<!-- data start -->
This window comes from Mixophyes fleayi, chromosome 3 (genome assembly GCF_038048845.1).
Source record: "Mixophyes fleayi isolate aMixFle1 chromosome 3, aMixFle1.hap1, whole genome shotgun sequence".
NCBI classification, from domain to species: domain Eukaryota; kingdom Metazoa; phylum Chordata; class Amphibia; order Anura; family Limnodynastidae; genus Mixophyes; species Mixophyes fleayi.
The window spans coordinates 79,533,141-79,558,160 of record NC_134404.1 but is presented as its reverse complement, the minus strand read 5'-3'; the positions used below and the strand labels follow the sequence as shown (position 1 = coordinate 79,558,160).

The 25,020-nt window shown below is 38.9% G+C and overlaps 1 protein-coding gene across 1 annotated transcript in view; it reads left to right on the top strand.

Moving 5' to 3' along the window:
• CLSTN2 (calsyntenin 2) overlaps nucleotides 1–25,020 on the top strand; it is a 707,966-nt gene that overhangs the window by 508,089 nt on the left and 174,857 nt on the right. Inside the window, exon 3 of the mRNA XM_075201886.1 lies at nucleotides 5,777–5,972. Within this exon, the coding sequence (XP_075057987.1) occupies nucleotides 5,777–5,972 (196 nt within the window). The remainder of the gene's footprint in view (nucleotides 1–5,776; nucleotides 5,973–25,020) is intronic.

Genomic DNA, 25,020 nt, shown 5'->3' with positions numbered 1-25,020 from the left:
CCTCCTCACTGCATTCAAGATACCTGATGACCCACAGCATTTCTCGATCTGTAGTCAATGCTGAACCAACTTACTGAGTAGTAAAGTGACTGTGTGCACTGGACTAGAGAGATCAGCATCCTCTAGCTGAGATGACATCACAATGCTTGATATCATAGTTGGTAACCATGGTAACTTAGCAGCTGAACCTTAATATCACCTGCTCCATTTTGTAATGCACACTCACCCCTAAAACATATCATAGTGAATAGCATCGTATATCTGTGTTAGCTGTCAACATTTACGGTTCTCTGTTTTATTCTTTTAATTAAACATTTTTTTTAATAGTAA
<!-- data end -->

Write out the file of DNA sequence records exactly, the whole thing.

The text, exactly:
This window comes from Mixophyes fleayi, chromosome 3 (genome assembly GCF_038048845.1).
Source record: "Mixophyes fleayi isolate aMixFle1 chromosome 3, aMixFle1.hap1, whole genome shotgun sequence".
NCBI classification, from domain to species: domain Eukaryota; kingdom Metazoa; phylum Chordata; class Amphibia; order Anura; family Limnodynastidae; genus Mixophyes; species Mixophyes fleayi.
The window spans coordinates 79,533,141-79,558,160 of record NC_134404.1 but is presented as its reverse complement, the minus strand read 5'-3'; the positions used below and the strand labels follow the sequence as shown (position 1 = coordinate 79,558,160).

The 25,020-nt window shown below is 38.9% G+C and overlaps 1 protein-coding gene across 1 annotated transcript in view; it reads left to right on the top strand.

Moving 5' to 3' along the window:
• CLSTN2 (calsyntenin 2) overlaps nucleotides 1–25,020 on the top strand; it is a 707,966-nt gene that overhangs the window by 508,089 nt on the left and 174,857 nt on the right. Inside the window, exon 3 of the mRNA XM_075201886.1 lies at nucleotides 5,777–5,972. Within this exon, the coding sequence (XP_075057987.1) occupies nucleotides 5,777–5,972 (196 nt within the window). The remainder of the gene's footprint in view (nucleotides 1–5,776; nucleotides 5,973–25,020) is intronic.

Genomic DNA, 25,020 nt, shown 5'->3' with positions numbered 1-25,020 from the left:
CCTCCTCACTGCATTCAAGATACCTGATGACCCACAGCATTTCTCGATCTGTAGTCAATGCTGAACCAACTTACTGAGTAGTAAAGTGACTGTGTGCACTGGACTAGAGAGATCAGCATCCTCTAGCTGAGATGACATCACAATGCTTGATATCATAGTTGGTAACCATGGTAACTTAGCAGCTGAACCTTAATATCACCTGCTCCATTTTGTAATGCACACTCACCCCTAAAACATATCATAGTGAATAGCATCGTATATCTGTGTTAGCTGTCAACATTTACGGTTCTCTGTTTTATTCTTTTAATTAAACATTTTTTTTAATAGTAA